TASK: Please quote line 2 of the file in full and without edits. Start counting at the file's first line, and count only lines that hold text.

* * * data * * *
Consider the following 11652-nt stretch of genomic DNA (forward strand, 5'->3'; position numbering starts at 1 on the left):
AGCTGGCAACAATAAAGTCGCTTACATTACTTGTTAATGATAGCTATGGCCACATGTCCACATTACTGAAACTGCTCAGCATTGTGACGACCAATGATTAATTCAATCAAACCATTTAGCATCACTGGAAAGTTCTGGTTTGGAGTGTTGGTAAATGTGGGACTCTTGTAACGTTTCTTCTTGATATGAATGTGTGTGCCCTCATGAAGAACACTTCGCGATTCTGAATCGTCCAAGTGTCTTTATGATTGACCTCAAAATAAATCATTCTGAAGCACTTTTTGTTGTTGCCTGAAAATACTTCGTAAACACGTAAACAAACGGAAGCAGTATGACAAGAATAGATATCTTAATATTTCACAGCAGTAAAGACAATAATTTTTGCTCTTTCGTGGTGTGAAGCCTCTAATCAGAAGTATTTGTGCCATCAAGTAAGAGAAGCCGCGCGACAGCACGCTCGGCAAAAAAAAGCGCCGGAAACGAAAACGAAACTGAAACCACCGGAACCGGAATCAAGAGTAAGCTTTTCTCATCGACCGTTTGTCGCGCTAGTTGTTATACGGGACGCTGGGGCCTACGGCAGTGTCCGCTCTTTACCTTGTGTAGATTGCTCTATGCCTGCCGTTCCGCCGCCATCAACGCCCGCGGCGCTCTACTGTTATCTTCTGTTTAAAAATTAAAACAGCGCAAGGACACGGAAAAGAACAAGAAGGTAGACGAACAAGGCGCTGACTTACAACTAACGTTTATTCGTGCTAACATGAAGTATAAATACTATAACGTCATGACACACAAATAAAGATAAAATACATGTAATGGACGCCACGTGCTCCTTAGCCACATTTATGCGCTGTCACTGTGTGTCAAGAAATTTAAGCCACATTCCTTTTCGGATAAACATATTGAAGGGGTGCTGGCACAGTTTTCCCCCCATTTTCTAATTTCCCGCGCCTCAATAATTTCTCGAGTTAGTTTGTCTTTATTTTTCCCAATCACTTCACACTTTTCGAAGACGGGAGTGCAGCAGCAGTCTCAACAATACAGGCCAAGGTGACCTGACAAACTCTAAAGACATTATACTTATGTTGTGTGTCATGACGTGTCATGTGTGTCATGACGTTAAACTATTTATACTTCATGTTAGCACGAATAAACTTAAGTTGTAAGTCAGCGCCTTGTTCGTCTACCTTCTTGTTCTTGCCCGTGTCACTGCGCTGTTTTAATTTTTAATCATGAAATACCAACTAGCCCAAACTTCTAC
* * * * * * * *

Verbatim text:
AGCTGGCAACAATAAAGTCGCTTACATTACTTGTTAATGATAGCTATGGCCACATGTCCACATTACTGAAACTGCTCAGCATTGTGACGACCAATGATTAATTCAATCAAACCATTTAGCATCACTGGAAAGTTCTGGTTTGGAGTGTTGGTAAATGTGGGACTCTTGTAACGTTTCTTCTTGATATGAATGTGTGTGCCCTCATGAAGAACACTTCGCGATTCTGAATCGTCCAAGTGTCTTTATGATTGACCTCAAAATAAATCATTCTGAAGCACTTTTTGTTGTTGCCTGAAAATACTTCGTAAACACGTAAACAAACGGAAGCAGTATGACAAGAATAGATATCTTAATATTTCACAGCAGTAAAGACAATAATTTTTGCTCTTTCGTGGTGTGAAGCCTCTAATCAGAAGTATTTGTGCCATCAAGTAAGAGAAGCCGCGCGACAGCACGCTCGGCAAAAAAAAGCGCCGGAAACGAAAACGAAACTGAAACCACCGGAACCGGAATCAAGAGTAAGCTTTTCTCATCGACCGTTTGTCGCGCTAGTTGTTATACGGGACGCTGGGGCCTACGGCAGTGTCCGCTCTTTACCTTGTGTAGATTGCTCTATGCCTGCCGTTCCGCCGCCATCAACGCCCGCGGCGCTCTACTGTTATCTTCTGTTTAAAAATTAAAACAGCGCAAGGACACGGAAAAGAACAAGAAGGTAGACGAACAAGGCGCTGACTTACAACTAACGTTTATTCGTGCTAACATGAAGTATAAATACTATAACGTCATGACACACAAATAAAGATAAAATACATGTAATGGACGCCACGTGCTCCTTAGCCACATTTATGCGCTGTCACTGTGTGTCAAGAAATTTAAGCCACATTCCTTTTCGGATAAACATATTGAAGGGGTGCTGGCACAGTTTTCCCCCCATTTTCTAATTTCCCGCGCCTCAATAATTTCTCGAGTTAGTTTGTCTTTATTTTTCCCAATCACTTCACACTTTTCGAAGACGGGAGTGCAGCAGCAGTCTCAACAATACAGGCCAAGGTGACCTGACAAACTCTAAAGACATTATACTTATGTTGTGTGTCATGACGTGTCATGTGTGTCATGACGTTAAACTATTTATACTTCATGTTAGCACGAATAAACTTAAGTTGTAAGTCAGCGCCTTGTTCGTCTACCTTCTTGTTCTTGCCCGTGTCACTGCGCTGTTTTAATTTTTAATCATGAAATACCAACTAGCCCAAACTTCTAC